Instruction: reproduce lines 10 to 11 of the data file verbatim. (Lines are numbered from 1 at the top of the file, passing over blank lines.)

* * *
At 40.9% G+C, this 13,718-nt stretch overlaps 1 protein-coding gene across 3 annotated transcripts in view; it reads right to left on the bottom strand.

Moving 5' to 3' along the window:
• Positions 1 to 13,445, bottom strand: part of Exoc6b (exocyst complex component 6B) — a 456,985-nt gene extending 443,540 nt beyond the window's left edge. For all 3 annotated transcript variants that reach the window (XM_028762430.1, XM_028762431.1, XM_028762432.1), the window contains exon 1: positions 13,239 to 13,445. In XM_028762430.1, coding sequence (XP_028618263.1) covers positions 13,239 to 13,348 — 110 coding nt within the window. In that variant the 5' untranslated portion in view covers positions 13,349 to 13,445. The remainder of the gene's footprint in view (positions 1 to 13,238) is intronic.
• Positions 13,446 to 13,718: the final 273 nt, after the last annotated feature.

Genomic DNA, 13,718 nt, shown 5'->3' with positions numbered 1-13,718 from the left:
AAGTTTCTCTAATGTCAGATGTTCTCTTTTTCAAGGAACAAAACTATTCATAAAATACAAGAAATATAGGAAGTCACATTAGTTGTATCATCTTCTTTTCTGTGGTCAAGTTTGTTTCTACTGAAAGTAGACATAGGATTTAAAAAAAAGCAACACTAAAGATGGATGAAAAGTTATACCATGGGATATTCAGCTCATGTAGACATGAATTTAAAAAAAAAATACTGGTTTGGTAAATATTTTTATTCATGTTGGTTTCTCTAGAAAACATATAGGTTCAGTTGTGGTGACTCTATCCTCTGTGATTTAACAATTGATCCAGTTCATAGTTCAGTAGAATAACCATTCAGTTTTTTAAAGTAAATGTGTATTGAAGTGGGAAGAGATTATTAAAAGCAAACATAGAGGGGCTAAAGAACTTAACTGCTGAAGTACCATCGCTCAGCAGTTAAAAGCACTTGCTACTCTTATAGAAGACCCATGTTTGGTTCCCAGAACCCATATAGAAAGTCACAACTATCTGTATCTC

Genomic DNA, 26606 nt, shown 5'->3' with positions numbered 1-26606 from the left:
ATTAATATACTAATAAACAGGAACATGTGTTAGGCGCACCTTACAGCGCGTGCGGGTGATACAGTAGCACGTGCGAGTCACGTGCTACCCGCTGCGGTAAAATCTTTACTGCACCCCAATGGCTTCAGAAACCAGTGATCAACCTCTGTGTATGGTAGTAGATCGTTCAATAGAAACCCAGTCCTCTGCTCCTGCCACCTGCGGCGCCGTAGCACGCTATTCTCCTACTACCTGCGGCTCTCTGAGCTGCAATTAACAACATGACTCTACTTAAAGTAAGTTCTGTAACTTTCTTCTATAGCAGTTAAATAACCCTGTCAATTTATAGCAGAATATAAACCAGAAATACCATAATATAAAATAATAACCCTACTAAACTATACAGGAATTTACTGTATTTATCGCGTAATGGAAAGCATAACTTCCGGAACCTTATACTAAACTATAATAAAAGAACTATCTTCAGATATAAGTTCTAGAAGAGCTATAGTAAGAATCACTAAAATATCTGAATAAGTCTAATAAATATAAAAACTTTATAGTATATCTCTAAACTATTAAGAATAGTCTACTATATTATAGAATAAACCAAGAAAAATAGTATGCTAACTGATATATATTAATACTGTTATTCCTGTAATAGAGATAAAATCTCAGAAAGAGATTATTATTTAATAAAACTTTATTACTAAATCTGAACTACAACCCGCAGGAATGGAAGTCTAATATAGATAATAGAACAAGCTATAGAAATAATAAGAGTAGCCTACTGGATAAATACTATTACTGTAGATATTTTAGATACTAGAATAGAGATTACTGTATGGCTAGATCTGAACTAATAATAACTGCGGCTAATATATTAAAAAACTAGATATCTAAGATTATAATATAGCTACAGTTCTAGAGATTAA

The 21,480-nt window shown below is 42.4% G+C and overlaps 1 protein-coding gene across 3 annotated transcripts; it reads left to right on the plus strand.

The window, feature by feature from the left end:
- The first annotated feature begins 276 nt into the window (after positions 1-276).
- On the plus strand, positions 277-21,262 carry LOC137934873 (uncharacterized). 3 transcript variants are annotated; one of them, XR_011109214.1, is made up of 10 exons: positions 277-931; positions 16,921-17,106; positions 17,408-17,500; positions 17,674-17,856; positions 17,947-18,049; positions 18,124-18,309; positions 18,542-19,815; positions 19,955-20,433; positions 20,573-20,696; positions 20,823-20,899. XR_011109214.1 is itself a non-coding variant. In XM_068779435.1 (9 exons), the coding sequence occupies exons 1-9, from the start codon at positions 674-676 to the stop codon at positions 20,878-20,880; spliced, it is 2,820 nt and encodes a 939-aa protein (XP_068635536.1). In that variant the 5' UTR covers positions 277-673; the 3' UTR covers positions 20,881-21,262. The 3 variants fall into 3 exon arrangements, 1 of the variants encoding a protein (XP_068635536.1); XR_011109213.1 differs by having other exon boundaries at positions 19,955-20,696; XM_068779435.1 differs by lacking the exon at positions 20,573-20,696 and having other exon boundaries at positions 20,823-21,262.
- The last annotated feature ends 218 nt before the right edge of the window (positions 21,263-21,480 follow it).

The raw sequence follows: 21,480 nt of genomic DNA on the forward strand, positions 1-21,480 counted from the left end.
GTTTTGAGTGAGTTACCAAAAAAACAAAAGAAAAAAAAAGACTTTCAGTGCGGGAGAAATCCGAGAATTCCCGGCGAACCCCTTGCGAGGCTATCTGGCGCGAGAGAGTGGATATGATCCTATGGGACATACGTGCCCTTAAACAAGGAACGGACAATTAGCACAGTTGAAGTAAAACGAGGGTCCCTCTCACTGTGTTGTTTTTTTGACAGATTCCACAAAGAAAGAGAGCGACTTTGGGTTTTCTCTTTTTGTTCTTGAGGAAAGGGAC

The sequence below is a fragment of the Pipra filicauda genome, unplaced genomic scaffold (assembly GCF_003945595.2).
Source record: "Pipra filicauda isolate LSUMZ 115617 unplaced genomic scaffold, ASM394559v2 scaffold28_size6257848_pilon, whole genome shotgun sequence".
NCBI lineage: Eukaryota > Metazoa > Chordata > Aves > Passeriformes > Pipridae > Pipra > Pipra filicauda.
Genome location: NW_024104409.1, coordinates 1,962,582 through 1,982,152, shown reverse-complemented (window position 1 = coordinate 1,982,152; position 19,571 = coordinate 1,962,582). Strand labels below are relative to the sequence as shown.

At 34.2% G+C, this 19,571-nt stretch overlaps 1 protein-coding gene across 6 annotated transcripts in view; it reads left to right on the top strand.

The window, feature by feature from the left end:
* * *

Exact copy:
The window, feature by feature from the left end:
- The first annotated feature begins 276 nt into the window (after positions 1-276).